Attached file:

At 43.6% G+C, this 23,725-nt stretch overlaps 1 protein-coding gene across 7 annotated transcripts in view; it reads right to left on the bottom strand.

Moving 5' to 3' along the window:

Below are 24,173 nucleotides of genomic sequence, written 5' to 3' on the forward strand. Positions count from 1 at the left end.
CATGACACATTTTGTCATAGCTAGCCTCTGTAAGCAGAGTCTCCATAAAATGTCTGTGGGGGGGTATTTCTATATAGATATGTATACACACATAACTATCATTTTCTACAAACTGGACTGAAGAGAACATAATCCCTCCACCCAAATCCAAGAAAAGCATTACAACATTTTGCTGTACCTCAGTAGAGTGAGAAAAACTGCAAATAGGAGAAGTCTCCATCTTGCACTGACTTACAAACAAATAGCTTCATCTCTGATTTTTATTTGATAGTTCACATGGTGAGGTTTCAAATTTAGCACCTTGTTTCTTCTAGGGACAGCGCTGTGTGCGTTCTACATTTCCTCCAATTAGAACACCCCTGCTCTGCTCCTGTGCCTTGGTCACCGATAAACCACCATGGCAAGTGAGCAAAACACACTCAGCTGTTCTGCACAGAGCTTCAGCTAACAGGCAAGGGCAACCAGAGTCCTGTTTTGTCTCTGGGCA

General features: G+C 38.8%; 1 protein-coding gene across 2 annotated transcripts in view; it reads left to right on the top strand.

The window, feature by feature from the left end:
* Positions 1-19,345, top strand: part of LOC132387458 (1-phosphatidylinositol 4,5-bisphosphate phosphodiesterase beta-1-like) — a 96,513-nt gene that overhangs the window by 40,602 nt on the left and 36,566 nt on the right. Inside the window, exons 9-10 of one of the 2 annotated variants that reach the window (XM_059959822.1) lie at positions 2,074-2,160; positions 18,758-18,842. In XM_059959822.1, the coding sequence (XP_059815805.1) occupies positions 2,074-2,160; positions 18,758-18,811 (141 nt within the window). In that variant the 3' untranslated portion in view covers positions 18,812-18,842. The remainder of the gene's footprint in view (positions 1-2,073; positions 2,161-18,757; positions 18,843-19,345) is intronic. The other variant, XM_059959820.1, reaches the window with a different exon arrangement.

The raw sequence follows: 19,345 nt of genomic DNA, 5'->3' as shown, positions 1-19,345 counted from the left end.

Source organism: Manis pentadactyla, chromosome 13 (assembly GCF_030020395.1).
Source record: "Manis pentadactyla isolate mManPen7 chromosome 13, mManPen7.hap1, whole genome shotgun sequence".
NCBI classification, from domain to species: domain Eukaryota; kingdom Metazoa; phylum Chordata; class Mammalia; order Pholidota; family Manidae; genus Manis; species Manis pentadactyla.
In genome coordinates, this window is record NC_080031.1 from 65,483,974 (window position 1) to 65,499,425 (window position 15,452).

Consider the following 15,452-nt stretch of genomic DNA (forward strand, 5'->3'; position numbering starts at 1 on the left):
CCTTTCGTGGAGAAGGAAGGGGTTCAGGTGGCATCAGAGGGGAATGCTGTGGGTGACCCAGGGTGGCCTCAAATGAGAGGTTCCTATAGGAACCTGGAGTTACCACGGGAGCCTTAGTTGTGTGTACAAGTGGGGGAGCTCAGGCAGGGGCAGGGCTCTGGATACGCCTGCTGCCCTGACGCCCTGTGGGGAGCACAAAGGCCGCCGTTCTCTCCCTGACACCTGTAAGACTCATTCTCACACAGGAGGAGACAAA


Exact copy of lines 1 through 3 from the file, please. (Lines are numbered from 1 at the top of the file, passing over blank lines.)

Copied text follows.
At 43.6% G+C, this 23,725-nt stretch overlaps 1 protein-coding gene across 7 annotated transcripts in view; it reads right to left on the bottom strand.

Moving 5' to 3' along the window:

Below are 24,173 nucleotides of genomic sequence, written 5' to 3' on the forward strand. Positions count from 1 at the left end.